Gir-Vihar Eco Resort: An Amalgamation Of Economic And Cultural Sustainability _ d6thD Design Studio

Gujarat, India _ Gir-Vihar Eco Resort: An Amalgamation Of Economic And Cultural Sustainability _ d6thD Design Studio

Short Description:

On the edge of Gir lion sanctuary, lies the Gir-Vihar, home to 20 cottages; designed by village-based architect Himanshu Patel from “d6thD” design studio with the overt principle of vernacular architecture in mind.

Design Philosophy:

The concern for climate as well as economic and cultural sustainability has been looked to incorporate into the design without which sustainability may not work in the Indian context. Rather than spending millions on the best technology to create the greenest of the green buildings when very few Indians can associate with them and even fewer can afford them, the architect has come up with simple, established, and honest practices offered by vernacular architecture.

The old construction techniques like rubble stone-packed foundation, load-bearing walls, arches, dome, and pitched roofs have been used. Locally available materials like sandstone, bricks and terracotta tiles do not only serve to be economical but also attempt to someday instill a feeling of pride and belongingness among the visitors.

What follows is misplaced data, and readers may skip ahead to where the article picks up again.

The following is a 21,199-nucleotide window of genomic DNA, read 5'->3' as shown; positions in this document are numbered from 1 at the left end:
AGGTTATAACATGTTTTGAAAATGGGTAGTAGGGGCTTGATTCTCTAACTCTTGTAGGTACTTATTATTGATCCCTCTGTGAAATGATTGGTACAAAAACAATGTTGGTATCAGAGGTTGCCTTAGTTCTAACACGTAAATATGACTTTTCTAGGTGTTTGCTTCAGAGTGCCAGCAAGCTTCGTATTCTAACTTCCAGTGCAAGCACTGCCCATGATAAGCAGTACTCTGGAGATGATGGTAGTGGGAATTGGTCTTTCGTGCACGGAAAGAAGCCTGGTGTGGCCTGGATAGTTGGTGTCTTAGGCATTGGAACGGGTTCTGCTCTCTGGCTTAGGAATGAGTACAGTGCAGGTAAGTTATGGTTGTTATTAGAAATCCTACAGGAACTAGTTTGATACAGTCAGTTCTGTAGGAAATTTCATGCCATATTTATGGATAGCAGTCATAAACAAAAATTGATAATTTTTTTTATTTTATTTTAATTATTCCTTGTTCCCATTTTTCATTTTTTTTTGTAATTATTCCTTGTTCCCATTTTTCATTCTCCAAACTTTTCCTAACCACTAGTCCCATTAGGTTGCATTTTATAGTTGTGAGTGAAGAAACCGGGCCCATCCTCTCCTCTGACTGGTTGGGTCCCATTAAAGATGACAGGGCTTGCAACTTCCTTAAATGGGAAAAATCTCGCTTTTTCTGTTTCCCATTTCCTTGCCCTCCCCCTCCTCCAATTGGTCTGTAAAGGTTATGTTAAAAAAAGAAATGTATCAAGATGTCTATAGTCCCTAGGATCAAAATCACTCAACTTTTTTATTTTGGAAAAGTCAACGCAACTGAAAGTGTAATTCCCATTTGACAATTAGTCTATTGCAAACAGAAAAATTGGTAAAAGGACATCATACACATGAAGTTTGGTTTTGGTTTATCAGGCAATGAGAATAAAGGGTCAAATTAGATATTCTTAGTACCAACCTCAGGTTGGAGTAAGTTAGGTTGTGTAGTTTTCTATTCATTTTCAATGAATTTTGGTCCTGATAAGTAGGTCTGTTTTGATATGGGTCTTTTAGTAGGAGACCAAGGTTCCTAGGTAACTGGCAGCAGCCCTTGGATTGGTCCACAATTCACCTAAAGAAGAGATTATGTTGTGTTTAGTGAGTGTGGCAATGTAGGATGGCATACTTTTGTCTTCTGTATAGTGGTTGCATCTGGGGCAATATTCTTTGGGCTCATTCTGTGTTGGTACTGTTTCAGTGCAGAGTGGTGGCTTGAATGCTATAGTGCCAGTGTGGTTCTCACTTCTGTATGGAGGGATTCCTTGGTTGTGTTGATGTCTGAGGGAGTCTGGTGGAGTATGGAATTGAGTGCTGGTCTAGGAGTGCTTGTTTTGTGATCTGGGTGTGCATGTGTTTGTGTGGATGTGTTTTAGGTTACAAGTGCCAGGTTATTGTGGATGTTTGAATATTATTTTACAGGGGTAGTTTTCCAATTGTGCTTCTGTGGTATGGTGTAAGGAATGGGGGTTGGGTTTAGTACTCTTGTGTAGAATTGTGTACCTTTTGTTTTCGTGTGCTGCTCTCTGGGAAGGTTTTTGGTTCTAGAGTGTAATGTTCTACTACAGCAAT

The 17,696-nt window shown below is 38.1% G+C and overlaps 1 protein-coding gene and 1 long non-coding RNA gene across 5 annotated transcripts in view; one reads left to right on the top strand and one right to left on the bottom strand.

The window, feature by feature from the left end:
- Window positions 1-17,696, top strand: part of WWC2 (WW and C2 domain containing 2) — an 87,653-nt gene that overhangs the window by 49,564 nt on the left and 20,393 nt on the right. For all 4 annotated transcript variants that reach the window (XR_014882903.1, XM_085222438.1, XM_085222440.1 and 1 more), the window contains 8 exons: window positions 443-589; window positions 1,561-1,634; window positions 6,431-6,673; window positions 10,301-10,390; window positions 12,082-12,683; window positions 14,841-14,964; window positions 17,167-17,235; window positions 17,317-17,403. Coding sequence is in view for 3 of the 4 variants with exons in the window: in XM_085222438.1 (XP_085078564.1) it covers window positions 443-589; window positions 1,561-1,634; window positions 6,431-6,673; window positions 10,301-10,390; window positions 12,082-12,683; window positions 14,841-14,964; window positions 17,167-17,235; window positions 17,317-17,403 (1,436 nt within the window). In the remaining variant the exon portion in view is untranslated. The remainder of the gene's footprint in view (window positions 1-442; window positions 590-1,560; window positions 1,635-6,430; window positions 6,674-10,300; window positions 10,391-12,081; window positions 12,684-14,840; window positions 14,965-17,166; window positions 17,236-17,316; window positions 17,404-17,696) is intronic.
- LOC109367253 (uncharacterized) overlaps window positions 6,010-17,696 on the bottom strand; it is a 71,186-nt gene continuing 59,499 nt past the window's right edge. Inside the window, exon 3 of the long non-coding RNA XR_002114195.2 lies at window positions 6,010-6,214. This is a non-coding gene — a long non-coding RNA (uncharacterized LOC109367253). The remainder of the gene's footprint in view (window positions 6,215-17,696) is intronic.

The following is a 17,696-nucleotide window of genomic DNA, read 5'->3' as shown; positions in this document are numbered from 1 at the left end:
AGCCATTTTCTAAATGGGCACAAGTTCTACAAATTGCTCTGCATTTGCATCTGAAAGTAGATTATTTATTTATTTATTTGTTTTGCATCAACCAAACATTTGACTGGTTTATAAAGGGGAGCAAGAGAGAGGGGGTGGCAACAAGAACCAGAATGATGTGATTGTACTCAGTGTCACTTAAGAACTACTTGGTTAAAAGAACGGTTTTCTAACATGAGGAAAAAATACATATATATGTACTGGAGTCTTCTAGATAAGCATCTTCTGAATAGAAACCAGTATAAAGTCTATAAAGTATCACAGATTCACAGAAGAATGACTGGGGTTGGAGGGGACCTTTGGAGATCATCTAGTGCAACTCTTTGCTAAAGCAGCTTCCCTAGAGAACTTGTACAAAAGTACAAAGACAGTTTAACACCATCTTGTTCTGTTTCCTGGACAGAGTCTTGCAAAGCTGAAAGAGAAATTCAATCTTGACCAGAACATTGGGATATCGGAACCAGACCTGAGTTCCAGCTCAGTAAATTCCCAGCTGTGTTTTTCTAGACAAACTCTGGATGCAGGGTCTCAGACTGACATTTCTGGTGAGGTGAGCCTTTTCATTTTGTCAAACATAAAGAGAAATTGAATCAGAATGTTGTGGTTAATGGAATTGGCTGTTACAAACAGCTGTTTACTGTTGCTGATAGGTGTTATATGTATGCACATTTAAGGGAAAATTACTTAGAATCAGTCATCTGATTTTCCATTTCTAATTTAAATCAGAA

Design Description:


The site was actually a mango farm having trees at 30 feet intervals in a grid.

Considering the huge foliage of mango trees, it was very challenging to build cottages without chopping out the trees and this constraint of the site became the source of creativity and ingenuity.

The architect came up with triangular-shaped cottages which took the place around mango trees effortlessly and beautifies the scheme.

Also looking at an earthquake-prone zone of the site location, using a stable triangular form is a wiser choice especially when the entire structure is built with load-bearing walls out of locally found sandstone in order to minimize the use of cement concrete.


As one enters the site, one is welcomed with a distant eye-pleasing view of various plays of geometries and volumes but ambiguity and uncertainty hold one’s hand until one walks to a more distinguished reception area which is covered with a dome and vibrantly glows with the rays of light from the skylight above.


All cottages are north-south oriented in order to take in the diffused north light in balconies from where the guests spend most of their time enjoying the panoramic view of the adjoined forest.

What acts as a foyer space for the ground floor turns to be the balcony for the upper floor when the triangles are stacked systematically.

A certain flavor of awe and possibility takes birth when one views the vastness of life from the converging triangular balconies.

Moreover, L-shaped staircases leading to the upper floors add play and offer various perspectives to enjoy the beauty of solid stone mass-created due to bathroom walls in the south.


Centrally placed restaurant block on the site is designed to be the most flexible and comfortable to all.

The central spiral stone pillar supporting the hexagonal roof acts as a pivot for the entire site wherein all activities smoothly flow around the block.

The large brick arches of the dining hall interestingly frame the scenes of the exteriors and the extended outdoor seating sensitively blurs the boundaries of open and built.